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Computer Viruses Theory and ExperimentsPowerPoint Presentation

Computer Viruses Theory and Experiments

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Background

- Originally written in 1984
- Published in Computers and Security, Vol. 6, pp. 22-35
- Appeared in DOD/NBS 7th Conference on Computer Security
- Considered the foundation of computer virus research

Highlights

- Coined the phrase “Computer Virus”
- Gave a definition for a computer virus
- Showed multiple aspects of dealing with viruses are not decidable
- Presented many fundamental properties of computer viruses

Computer Virus Defined

A computer virus is defined as:

A program that can infect other programs by modifying them to include a possibly evolved copy of itself

Key Property: the ability to infect other programs.

An Example

- We have a file sharing system
- User A has program P1 that is infected by a virus
- User B runs P1 from the file sharing system and P1 infects B’s program P2
- User C runs P2 from the same file sharing system and P2 infects C’s program P3
- Virus spreads from program to program and user to user

Deeper Description of a Virus

- A computer virus can be viewed as sequences of symbols in the memory of a machine in some form
- Ex. main memory, registers, disk, tape, etc…
- One of those sequences of symbols (v) is an element of a viral set (V) if
- when interpreted by the machine it causes some other element of the viral set or itself (v’) to appear somewhere else in the system at a later point in time

Formal Definition of Language V

M V (M,V) V

[V I*] and [MM] and vV H t, j N

[[Pt = j] and [t = 0] and (t,j,…, t,j+|v|-1) = v]

v’V, t’, t’’, j N and t’ > t

[[j’ + |v’|) j] or [(j + |v|) j’]] and

[((t’,j’,…, t’,j’+|v’|-1) = v’] and

[t’’[t < t’’ < t’] and [Pt’’ {j’,…j’ + |v’| -1}]]

Description of Formal Definition

- For all M and V, the pair (M,V) Vif and only if
- V is a set of TM sequences and M is a TM where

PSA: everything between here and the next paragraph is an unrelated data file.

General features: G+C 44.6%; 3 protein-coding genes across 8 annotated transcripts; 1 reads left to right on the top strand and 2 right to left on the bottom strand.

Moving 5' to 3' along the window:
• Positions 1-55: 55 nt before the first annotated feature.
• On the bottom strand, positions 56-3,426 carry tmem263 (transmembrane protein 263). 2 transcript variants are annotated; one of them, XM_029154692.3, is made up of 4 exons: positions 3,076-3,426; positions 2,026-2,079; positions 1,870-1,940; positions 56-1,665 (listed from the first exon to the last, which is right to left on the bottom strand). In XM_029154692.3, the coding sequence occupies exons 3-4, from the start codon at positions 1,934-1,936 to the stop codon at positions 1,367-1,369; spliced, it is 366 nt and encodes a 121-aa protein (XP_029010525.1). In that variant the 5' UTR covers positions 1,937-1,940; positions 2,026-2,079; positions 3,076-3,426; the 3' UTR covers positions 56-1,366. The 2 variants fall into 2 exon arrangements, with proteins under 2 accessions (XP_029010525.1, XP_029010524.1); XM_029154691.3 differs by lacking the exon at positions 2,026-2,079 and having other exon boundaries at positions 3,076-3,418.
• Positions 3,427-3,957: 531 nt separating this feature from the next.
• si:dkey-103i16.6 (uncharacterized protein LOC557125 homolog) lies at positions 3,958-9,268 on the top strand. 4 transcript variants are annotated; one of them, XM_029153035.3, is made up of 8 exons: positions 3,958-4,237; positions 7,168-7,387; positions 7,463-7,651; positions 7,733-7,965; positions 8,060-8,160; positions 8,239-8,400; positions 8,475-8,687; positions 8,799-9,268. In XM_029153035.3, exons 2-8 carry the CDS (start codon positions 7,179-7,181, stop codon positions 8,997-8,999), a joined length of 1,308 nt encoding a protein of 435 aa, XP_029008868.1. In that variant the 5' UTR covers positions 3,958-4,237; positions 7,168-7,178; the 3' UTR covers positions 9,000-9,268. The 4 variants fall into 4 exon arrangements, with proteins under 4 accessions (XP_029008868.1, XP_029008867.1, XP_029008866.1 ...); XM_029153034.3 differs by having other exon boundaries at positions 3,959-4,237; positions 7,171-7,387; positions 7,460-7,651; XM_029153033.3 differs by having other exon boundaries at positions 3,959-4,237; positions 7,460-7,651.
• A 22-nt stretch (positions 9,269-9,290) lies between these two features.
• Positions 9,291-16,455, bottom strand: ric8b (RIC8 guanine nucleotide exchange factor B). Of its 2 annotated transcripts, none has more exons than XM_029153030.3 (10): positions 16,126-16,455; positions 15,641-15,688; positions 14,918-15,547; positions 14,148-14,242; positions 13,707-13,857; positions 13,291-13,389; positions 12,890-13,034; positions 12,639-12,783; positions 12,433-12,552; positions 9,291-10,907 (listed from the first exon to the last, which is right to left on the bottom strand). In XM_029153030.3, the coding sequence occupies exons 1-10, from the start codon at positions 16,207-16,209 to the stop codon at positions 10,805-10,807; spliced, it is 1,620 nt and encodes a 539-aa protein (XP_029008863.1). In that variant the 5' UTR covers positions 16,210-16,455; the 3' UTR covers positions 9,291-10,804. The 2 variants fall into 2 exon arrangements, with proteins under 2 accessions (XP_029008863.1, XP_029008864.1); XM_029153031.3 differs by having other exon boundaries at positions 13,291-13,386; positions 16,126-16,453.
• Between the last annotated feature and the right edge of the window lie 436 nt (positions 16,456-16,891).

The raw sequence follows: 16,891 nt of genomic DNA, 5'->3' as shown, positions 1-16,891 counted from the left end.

- M’s tape head is at a cell j at time t and the tape cells starting at j hold the virus v
- At a time t’ > t tape cells starting at cell j’, far enough away from v hold the virus v’ such that
- At time t < t’’ < t’, v’ is written by M to tape cells starting at j’

Detection of a Virus

- P is a virus if it is determined that P infects other programs
- This is not a decidable problem
- P can infect if and only if a detection process D finds P to be non-viral
- Thus finding a virus by appearance may be infeasible

Detection of a Virus 2

An example

program contradictory-virus:=

{...

main-program:=

{if ~D(contradictory-virus) then

{infect-executable;

if trigger-pulled then do-damage; }

goto next; } }

The virus CV will only infect if the detector D returns

False, if D returns True no infection takes place.

Detection of a Virus 3

- If D returns true then the virus CV will not act like a virus
- If D returns false then the virus CV will act as one.
- Clearly detector D is self contradictory

Formal Proof 1

Can a Turing Machine be created that can

determine in a finite amount of time

If a set of sequences of symbols V for a given

Turing Machine M is a virus.

Cohen showed that it is not decidable whether or not

(M,V) V

This is done via a reduction from Atm

Formal Proof 2

- A Turing Machine M’ that decides if (M,V) V
- On input <M,V>
- Run M on V
- If M accepts V then accept (M,V)V
- If M rejects V then reject (M,V)notV
- (M,V) Vif and only if
- M accepts and halts on V
- Thus we have Atm≤ V
- Since Atm is not decidable then V is also not decidable.
- QED

Removal of a Virus 1

- Removal of a virus depends on detection
- Detection is not decidable
- the removal of a virus is not absolutely guaranteed
- Therefore not all viruses can be precisely detected and removed from a given computer system.

Removal of a Virus 2

- If a more liberal detection method is used then detection and removal is possible
- But at the expense of producing false positives and false negatives.
- Ex. Erase all files created after a specific date from the system.

Cohen’s Not Decidable Detection Problems

- Detection of a virus by its appearance and behavior
- Detection of an evolution of a known virus
- Detection of a triggering mechanism by its appearance and behavior
- Detection of an evolution of a known triggering mechanism
- Detection of a virus detector by its appearance and behavior
- Detection of an evolution of a known viral detector

Cohen’s Conclusions

- Precise viral detection is not decidable
- Multiple detection problems dealing with virus are not decidable
- Viral removal is not always guaranteed because it is dependent on detection

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